A recent study brings to light a rarely-documented condition among professional soccer players, underscoring the need for more targeted biomarkers and extensive research. The case centres on a former soccer player, diagnosed posthumously with Chronic Traumatic Encephalopathy (CTE), a neurodegenerative disease often tied to contact sports.
- Early Onset Dementia: The subject of the study, a former professional soccer player, exhibited progressive cognitive decline starting in his early 50s and was diagnosed with dementia by his mid-50s, after a 12-year professional soccer career.
- Alzheimer’s Disease-like Symptoms: The patient’s clinical symptoms bore a striking resemblance to those of Alzheimer’s disease. Nonetheless, PET imaging didn’t display elevated beta-amyloid plaque, an attribute typical of Alzheimer’s.
- Post-mortem Diagnosis of Advanced CTE: The post-mortem examination uncovered severe phosphorylated tau (p-tau) abnormalities, indicative of high-stage CTE. Additionally, astrocytic and oligodendroglial tau pathology was evident in the form of tufted astrocytes, thorn-shaped astrocytes, and coiled bodies.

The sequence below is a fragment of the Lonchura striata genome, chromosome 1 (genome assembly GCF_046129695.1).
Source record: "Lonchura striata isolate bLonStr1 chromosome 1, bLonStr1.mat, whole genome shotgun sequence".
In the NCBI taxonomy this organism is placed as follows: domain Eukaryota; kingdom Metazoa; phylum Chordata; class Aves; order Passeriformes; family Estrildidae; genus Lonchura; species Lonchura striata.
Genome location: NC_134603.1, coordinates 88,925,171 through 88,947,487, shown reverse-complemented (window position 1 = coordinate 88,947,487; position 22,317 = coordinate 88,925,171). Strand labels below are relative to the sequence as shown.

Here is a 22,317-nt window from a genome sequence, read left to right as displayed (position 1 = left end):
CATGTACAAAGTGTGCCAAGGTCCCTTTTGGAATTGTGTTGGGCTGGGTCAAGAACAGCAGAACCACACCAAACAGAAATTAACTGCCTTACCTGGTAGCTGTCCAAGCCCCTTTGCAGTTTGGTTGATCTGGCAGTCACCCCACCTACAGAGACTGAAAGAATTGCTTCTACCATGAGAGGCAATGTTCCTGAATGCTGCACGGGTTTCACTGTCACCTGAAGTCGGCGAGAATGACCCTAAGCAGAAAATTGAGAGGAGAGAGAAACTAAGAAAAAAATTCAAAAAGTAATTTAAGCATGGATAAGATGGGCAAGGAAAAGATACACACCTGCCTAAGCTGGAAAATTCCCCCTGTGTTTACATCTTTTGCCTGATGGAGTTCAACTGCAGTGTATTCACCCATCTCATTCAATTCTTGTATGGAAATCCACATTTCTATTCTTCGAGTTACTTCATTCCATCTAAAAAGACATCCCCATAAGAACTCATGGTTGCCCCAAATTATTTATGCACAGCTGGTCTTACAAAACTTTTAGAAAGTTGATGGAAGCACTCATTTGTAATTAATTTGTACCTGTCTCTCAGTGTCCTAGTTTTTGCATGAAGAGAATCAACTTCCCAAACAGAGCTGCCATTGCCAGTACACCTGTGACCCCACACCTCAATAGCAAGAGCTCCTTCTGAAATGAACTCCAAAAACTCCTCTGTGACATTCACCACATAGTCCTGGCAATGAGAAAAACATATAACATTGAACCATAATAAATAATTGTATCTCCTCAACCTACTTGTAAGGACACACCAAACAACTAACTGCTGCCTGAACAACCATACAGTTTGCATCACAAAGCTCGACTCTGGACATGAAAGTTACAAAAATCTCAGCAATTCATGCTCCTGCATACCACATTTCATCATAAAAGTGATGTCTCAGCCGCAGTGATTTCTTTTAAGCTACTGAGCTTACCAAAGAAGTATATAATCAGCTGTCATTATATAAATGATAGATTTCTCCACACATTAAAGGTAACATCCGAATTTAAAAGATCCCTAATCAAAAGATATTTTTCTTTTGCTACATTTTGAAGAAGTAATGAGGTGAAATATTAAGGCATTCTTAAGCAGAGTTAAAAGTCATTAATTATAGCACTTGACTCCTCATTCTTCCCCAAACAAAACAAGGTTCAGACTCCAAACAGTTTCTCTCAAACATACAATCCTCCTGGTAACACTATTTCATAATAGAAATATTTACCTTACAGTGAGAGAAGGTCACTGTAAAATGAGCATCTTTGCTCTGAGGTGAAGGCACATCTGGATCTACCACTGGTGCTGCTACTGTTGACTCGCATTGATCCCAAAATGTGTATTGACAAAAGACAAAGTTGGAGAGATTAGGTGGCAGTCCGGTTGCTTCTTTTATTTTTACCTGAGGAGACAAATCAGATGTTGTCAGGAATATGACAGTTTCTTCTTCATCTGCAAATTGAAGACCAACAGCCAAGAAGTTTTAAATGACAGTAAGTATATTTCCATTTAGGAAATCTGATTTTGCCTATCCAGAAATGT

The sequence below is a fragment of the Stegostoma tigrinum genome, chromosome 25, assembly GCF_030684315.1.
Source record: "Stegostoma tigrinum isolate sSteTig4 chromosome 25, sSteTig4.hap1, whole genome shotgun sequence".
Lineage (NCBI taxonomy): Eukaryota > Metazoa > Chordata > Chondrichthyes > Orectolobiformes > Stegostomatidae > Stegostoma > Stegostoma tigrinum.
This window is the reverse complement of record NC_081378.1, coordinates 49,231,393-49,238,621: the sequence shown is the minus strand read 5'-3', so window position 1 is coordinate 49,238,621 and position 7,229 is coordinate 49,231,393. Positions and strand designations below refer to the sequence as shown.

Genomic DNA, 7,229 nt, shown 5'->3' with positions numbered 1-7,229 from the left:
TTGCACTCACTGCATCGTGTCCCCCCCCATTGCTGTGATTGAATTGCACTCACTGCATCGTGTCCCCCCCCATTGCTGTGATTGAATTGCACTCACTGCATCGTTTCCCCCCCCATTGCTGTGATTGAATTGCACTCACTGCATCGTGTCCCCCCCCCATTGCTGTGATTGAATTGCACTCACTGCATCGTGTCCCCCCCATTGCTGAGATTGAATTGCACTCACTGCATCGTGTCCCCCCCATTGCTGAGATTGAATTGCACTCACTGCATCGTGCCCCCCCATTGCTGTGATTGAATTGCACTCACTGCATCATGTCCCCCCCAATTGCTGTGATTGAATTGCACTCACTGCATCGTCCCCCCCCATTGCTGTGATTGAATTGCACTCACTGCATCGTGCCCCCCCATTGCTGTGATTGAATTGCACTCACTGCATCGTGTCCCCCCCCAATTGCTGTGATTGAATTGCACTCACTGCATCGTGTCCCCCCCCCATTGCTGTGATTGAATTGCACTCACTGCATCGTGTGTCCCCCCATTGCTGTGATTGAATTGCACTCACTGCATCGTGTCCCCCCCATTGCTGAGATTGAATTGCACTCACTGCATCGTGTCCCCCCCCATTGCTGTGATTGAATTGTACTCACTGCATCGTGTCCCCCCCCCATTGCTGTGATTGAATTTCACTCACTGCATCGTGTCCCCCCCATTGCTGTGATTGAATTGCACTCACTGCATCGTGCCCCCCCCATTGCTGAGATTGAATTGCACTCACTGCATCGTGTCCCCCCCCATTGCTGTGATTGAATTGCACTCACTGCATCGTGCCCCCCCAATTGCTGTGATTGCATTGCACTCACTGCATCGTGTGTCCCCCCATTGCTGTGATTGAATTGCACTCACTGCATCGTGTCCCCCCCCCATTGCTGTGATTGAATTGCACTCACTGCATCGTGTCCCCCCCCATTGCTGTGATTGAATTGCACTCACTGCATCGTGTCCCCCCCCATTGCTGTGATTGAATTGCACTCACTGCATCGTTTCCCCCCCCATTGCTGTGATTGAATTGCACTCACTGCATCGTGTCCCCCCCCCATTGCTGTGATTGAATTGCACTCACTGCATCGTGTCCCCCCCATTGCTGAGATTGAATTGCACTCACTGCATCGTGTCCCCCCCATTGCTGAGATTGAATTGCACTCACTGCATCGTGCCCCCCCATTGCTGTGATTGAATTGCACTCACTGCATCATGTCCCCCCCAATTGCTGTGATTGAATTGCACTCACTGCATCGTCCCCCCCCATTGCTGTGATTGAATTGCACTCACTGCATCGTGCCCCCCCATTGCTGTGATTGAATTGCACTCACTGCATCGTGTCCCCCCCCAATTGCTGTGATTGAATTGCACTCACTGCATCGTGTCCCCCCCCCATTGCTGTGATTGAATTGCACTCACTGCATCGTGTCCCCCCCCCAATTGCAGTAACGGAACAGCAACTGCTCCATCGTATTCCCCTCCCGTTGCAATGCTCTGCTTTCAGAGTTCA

- Additional Neuropathological Findings: The autopsy noted TDP-43 positive cytoplasmic inclusions in the frontal lobe and hippocampus, along with Amyloid Precursor Protein (APP) positivity in the axons of the white matter.
- Uncommon among Soccer Players: A comprehensive literature review identified only 13 other soccer players with a post-mortem CTE diagnosis, highlighting the uncommonness of CTE documentation in this cohort.
This study not only broadens the understanding of CTE beyond contact sports typically linked with the condition but also underscores the difficulty of diagnosing CTE due to its Alzheimer’s disease-like symptoms. It emphasizes the urgent requirement for disease-specific biomarkers to assist in early detection and prevention of this neurodegenerative disease.
Progress in this domain may enhance the comprehension, diagnosis, and treatment of neurodegenerative diseases in athletes, ensuring their wellbeing during and post their professional careers. The ongoing conversation and collaborative efforts can pave the way towards better understanding of brain health in sports.